* Not a rare disease
Other Names for this Disease
- Sarcoid of Boeck
- Schaumann's disease
Your QuestionMy friend has been diagnosed with Boeck's sarcoidosis. What is it? What can be done and how does it work? What natural therapy can be used?
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Questions on this page
- What is sarcoidosis?
- What causes sarcoidosis?
- What symptoms are associated with sarcoidosis?
- What treatment is available for sarcoidosis?
- Is there any information about alternative therapies for sarcoidosis?
- Is there an institute at the National Institutes of Health (NIH) that may be able to provide information about alternative therapies for sarcoidosis?
Shortness of breath (dyspnea) and a cough that won't go away can be among the first symptoms of sarcoidosis. Sarcoidosis can also show up suddenly with the appearance of skin rashes. Red bumps (erythema nodosum) on the face, arms, or shins, and inflammation of the eyes are also common symptoms. It is not unusual, however, for sarcoidosis symptoms to be more general. Weight loss, fatigue, night sweats, fever, or just an overall feeling of ill health can also be clues to the disease.
- Lymph glands
- Nervous system, including the brain
- Musculoskeletal system (the muscles and bones in the body)
- the symptoms present
- the severity of the symptoms
- whether any of vital organs (e.g., your lungs, eyes, heart, or brain) are affected
- how the organ is affected.
Some organs must be treated, regardless of your symptoms. Others may not need to be treated. Usually, if a patient doesn't have symptoms, he or she doesn't need treatment, and probably will recover in time. 
Currently, the drug that is most commonly used to treat sarcoidosis is prednisone. When a patient's condition gets worse when taking prednisone or when the side effects of prednisone are severe in the patient, a doctor may prescribe other drugs. Most of these other drugs are immune system suppresants. This means that they prevent one's immune system from fighting things like bacteria and viruses. These other drugs include: hydroxychloroquine (Plaquenil), methotrexate, azathioprine (Imuran), and cyclophosphamide (Cytoxan). Other drugs being studied for possible use in treating sarcoidosis include: etanercept (Enbrel), infliximab (remicaide), pentoxifylline, tetracycline, thalidomide.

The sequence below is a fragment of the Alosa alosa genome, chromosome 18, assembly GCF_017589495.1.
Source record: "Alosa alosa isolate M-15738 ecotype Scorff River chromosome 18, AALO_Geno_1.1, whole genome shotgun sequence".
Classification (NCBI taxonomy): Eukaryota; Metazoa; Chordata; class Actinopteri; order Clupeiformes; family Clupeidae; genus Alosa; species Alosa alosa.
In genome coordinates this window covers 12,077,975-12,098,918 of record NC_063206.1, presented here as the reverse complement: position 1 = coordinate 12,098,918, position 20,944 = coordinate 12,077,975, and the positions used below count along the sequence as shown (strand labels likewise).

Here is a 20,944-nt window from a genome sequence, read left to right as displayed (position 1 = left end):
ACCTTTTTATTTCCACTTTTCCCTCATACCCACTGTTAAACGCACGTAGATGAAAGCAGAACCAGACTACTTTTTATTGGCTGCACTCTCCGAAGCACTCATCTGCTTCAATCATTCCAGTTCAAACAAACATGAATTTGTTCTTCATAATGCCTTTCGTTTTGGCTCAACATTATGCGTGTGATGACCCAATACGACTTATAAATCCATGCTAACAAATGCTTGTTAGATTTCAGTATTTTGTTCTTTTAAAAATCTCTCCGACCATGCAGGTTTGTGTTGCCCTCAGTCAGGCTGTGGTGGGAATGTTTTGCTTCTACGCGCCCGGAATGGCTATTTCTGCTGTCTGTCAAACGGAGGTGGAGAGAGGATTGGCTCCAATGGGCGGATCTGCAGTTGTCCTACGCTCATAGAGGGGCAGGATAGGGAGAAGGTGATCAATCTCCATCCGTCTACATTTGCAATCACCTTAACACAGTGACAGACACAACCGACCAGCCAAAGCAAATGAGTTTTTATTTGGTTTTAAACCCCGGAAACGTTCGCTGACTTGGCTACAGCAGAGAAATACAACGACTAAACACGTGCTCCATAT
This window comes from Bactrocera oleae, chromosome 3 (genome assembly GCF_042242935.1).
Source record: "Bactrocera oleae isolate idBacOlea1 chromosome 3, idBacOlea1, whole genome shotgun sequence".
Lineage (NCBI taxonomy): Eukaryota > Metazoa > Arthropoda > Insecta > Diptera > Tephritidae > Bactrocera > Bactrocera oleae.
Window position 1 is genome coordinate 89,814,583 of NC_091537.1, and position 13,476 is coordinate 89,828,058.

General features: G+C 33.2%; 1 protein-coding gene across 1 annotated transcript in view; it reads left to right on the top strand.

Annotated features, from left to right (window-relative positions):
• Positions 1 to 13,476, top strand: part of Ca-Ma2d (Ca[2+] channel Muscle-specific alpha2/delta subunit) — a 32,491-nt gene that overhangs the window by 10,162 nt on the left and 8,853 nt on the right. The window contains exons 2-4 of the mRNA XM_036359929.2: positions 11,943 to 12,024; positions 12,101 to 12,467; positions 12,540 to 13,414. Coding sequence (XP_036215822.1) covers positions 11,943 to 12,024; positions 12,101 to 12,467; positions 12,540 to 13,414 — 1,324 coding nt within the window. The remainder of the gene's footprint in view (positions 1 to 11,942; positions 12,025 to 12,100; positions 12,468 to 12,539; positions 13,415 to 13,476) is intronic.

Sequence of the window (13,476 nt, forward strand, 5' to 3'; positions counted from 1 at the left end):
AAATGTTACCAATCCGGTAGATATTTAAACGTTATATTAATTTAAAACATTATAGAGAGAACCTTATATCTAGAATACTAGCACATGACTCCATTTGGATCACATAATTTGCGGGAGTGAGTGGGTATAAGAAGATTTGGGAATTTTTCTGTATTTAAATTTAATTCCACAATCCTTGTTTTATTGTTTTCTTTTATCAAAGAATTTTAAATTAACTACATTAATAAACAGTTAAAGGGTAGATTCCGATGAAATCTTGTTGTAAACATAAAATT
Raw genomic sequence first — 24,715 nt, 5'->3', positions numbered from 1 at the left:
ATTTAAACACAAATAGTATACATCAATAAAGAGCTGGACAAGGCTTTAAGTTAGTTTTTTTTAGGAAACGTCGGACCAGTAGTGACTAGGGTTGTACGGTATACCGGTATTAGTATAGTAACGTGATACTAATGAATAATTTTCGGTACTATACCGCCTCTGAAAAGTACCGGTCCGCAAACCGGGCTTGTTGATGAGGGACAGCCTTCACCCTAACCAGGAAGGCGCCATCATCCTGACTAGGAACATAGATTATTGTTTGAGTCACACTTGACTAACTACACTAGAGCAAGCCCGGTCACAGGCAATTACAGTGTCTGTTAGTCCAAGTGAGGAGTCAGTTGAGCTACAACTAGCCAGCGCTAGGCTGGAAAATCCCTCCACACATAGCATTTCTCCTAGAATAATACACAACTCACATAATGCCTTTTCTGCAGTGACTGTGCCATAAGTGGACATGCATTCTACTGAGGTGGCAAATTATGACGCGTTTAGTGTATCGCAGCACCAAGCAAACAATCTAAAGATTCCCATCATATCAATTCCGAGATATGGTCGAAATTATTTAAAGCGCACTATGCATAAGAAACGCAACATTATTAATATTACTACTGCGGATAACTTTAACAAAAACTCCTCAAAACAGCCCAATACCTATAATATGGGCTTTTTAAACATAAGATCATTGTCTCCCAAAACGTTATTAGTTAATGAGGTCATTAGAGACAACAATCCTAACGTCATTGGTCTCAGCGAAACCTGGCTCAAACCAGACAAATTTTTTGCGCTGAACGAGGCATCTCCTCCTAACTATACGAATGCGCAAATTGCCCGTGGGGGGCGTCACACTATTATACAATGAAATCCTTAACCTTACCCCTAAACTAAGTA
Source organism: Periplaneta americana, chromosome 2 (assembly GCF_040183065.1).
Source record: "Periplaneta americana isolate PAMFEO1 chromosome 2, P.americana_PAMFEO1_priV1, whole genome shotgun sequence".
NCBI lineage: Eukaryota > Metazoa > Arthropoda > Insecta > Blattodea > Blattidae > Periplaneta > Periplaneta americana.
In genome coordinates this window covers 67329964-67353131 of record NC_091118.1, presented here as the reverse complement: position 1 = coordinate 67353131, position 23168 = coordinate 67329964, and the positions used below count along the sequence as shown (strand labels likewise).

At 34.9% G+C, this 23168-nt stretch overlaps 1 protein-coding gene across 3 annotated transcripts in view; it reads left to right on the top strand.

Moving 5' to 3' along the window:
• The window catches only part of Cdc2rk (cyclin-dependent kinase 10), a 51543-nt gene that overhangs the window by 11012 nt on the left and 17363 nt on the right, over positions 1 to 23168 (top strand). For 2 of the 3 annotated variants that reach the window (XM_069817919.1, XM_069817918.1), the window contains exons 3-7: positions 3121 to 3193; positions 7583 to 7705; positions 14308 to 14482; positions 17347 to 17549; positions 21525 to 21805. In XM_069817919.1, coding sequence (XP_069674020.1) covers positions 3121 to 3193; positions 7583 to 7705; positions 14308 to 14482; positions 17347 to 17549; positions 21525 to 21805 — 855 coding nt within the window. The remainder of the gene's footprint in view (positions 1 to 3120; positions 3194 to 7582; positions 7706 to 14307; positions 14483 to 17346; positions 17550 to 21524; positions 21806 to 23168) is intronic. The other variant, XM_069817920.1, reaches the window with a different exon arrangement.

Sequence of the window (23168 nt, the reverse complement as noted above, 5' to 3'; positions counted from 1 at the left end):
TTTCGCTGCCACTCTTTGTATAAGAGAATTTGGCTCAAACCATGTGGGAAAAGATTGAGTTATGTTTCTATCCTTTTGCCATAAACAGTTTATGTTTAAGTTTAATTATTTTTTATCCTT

More detailed information about the treatment of sarcoidosis can be found at the following links:
The National Library of Medicine (NLM) Web site has a page for locating libraries in your area that can provide direct access to these journals (print or online). The Web page also describes how you can get these articles through interlibrary loan and Loansome Doc (an NLM document-ordering service). You can access this page at the following link http://nnlm.gov/members/. You can also contact the NLM toll-free at 888-346-3656 to locate libraries in your area.
National Center for Complementary and Alternative Medicine Clearinghouse (NCCAM)
P.O. Box 7923
Gaithersburg, MD 20898
Web site: http://nccam.nih.gov
- Sarcoidosis. National Heart, Lung and Blood Institute. June 2007; http://www.nhlbi.nih.gov/health/dci/Diseases/sarc/sar_whatis.html. Accessed 2/10/2009.
- Sarcoidosis. MayoClinic.com. July 15, 2008; http://www.mayoclinic.com/health/sarcoidosis/DS00251. Accessed 2/10/2009.
- Sarcoidosis. MedlinePlus. January 13, 2009; http://www.nlm.nih.gov/medlineplus/sarcoidosis.html. Accessed 2/10/2009.
- Sarcoidosis. American Lung Association Web site. 2009; http://www.lungusa.org/site/apps/nlnet/content3.aspx?c=dvLUK9O0E&b=4294229&ct=3052595. Accessed 2/10/2009.
- Podlipsky Gould K, Callen JP. Sarcoidosis. eMedicine. May 12, 2008; http://emedicine.medscape.com/article/1123970-overview. Accessed 2/10/2009.
- Sarcoidosis. Merck Manual. November 2005; http://www.merck.com/mmpe/sec05/ch056/ch056a.html. Accessed 2/10/2009.